Profile image
By CoyotePrime (Reporter)
Contributor profile | More stories
Story Views

Now:
Last Hour:
Last 24 Hours:
Total:

“In Search of “Desiderata”

Thursday, April 20, 2017 13:09
% of readers think this story is Fact. Add your two cents.

(Before It's News)

Click image for larger size.

“In Search of “Desiderata”
The tangled story behind a most popular poem.
by Daniel Nester

“You remember “Desiderata.” Maybe you heard its sweet strains on the radio. Or you recall key phrases – “you are a child of the universe” or “be gentle with yourself.” Chances are you have an aunt who hung a plaque of the poem set in calligraphy, its first words, “Go placidly,” standing out in decorated capitals. Or maybe we’re just talking about my aunt.

One of the most popular – dare I say best-selling? – poems of the 20th century, “Desiderata” is unabashed in its New Agey wisdom. “Go placidly amid the noise and haste, and remember what peace there may be in silence,” it begins. In the current age of portentous manifestos, “Desiderata” serves as a template for making grand statements we can all up-vote.

The poem’s origin story seemed murky from the start. Some held that it was written during the late 17th century by an anonymous Baltimore cleric. Others have regarded it as a kind of folk wisdom, an authorless credo that popped up at some point around the Summer of Love. But it was created in the American heartland in 1927 by an Indiana-born poet-lawyer, the son of German immigrants. Its author, Max Ehrmann, was never part of the poetry establishment.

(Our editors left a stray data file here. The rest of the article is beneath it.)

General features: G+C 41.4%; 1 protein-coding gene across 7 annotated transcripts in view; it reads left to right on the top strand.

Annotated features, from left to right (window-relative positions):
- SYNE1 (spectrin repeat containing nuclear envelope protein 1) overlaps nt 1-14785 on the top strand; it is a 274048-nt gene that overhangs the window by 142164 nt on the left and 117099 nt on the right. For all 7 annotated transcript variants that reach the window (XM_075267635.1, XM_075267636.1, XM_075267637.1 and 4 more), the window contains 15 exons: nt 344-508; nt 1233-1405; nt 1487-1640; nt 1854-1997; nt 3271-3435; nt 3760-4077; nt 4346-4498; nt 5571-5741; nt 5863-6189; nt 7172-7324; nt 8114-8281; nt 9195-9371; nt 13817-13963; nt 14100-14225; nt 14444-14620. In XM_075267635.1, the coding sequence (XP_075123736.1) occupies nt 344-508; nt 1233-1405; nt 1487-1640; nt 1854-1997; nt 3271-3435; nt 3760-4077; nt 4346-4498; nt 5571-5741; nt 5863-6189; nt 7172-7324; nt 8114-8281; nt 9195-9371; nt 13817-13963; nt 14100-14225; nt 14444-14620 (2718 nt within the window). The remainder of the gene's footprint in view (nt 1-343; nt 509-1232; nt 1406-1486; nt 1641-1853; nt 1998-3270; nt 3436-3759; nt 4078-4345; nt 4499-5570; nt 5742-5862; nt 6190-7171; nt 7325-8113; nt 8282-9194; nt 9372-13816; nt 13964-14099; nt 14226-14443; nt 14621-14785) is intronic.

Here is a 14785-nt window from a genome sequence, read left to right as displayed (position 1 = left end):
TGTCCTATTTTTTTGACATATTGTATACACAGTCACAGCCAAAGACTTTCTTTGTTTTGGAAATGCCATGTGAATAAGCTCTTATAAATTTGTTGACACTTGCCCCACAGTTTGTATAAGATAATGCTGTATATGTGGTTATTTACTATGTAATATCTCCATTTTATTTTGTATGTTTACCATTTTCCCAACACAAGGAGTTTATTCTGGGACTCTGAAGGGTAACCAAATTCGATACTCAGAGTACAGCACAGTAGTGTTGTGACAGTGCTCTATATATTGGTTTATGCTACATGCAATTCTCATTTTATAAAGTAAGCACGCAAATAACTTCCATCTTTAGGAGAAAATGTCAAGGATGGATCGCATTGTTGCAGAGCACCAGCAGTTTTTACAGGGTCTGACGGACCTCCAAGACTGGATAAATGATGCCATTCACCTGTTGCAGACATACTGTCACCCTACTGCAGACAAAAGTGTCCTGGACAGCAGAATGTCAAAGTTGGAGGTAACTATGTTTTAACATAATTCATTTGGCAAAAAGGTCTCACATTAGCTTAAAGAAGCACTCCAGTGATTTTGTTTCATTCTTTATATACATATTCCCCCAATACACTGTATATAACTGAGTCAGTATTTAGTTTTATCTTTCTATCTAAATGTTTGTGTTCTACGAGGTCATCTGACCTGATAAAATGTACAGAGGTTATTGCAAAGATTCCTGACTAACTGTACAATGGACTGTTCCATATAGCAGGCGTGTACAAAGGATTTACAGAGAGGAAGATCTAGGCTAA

What fascinates me is how “Desiderata” became a meme before the word was coined, how it went viral the analog way, transmitted through the culture by way of churchmen and statesmen, hippies and Hollywood actors, and one dedicated widow. Loosely translated from Latin as “things desired,” “Desiderata” is still sought out, imprinted on shower curtains, made into picture books for dog lovers, quoted on Twitter. Jack Sparrow, Johnny Depp’s character in Pirates of the Caribbean, has the entire text of the poem tattooed on his back.

How popular is “Desiderata” today? Just ask the Internet. In his new book, David Orr claims Robert Frost’s “The Road Not Taken” is “the most widely read and recalled American poem of the past century.” He cites results from the now-defunct Google Insights to compare scaled rankings of searches, in which the Frost poem comes out on top over T.S. Eliot’s “The Waste Land.” Orr and others might be surprised to find that, using Google Trends, the current tool that gauges interest in search terms since 2004, “Desiderata” edges out “The Road Not Taken” (49 to 43 in weighted scores) and leaves other poems in the dust. That’s just math.

All this shouldn’t be such a surprise. For nearly 90 years, Ehrmann’s “Desiderata” has gone placidly amid all the noise and haste, finding peace in silence, telling us to strive to be happy.”
Please view the rest of this article here:



Source: http://coyoteprime-runningcauseicantfly.blogspot.com/2017/04/in-search-of-desiderata.html

Report abuse

Comments

Your Comments
Question   Razz  Sad   Evil  Exclaim  Smile  Redface  Biggrin  Surprised  Eek   Confused   Cool  LOL   Mad   Twisted  Rolleyes   Wink  Idea  Arrow  Neutral  Cry   Mr. Green

Top Stories
Recent Stories
 

Featured

 

Top Global

 

Top Alternative

Register

Newsletter

Email this story
Email this story

If you really want to ban this commenter, please write down the reason:

If you really want to disable all recommended stories, click on OK button. After that, you will be redirect to your options page.